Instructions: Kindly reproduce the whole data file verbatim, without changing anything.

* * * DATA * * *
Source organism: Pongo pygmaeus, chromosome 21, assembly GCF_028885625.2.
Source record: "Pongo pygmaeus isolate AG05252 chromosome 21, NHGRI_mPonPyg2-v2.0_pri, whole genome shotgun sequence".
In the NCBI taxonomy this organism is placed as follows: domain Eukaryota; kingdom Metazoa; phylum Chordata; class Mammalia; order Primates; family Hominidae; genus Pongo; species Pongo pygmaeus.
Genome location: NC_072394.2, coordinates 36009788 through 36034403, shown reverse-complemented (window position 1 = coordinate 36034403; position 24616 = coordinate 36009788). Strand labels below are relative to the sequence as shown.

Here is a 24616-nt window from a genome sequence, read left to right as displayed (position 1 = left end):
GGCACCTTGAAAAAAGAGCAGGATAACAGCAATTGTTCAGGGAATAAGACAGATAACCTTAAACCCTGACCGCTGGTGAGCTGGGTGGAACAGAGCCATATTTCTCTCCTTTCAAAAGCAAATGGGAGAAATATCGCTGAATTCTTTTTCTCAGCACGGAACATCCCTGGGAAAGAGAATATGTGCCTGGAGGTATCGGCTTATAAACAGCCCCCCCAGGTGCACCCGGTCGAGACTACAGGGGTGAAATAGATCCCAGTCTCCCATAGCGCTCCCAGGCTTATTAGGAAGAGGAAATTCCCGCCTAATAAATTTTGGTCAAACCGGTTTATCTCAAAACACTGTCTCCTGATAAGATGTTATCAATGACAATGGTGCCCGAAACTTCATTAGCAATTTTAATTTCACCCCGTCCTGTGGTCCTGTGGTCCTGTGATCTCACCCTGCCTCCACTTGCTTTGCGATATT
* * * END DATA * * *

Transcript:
Source organism: Pongo pygmaeus, chromosome 21, assembly GCF_028885625.2.
Source record: "Pongo pygmaeus isolate AG05252 chromosome 21, NHGRI_mPonPyg2-v2.0_pri, whole genome shotgun sequence".
In the NCBI taxonomy this organism is placed as follows: domain Eukaryota; kingdom Metazoa; phylum Chordata; class Mammalia; order Primates; family Hominidae; genus Pongo; species Pongo pygmaeus.
Genome location: NC_072394.2, coordinates 36009788 through 36034403, shown reverse-complemented (window position 1 = coordinate 36034403; position 24616 = coordinate 36009788). Strand labels below are relative to the sequence as shown.

Here is a 24616-nt window from a genome sequence, read left to right as displayed (position 1 = left end):
GGCACCTTGAAAAAAGAGCAGGATAACAGCAATTGTTCAGGGAATAAGACAGATAACCTTAAACCCTGACCGCTGGTGAGCTGGGTGGAACAGAGCCATATTTCTCTCCTTTCAAAAGCAAATGGGAGAAATATCGCTGAATTCTTTTTCTCAGCACGGAACATCCCTGGGAAAGAGAATATGTGCCTGGAGGTATCGGCTTATAAACAGCCCCCCCAGGTGCACCCGGTCGAGACTACAGGGGTGAAATAGATCCCAGTCTCCCATAGCGCTCCCAGGCTTATTAGGAAGAGGAAATTCCCGCCTAATAAATTTTGGTCAAACCGGTTTATCTCAAAACACTGTCTCCTGATAAGATGTTATCAATGACAATGGTGCCCGAAACTTCATTAGCAATTTTAATTTCACCCCGTCCTGTGGTCCTGTGGTCCTGTGATCTCACCCTGCCTCCACTTGCTTTGCGATATT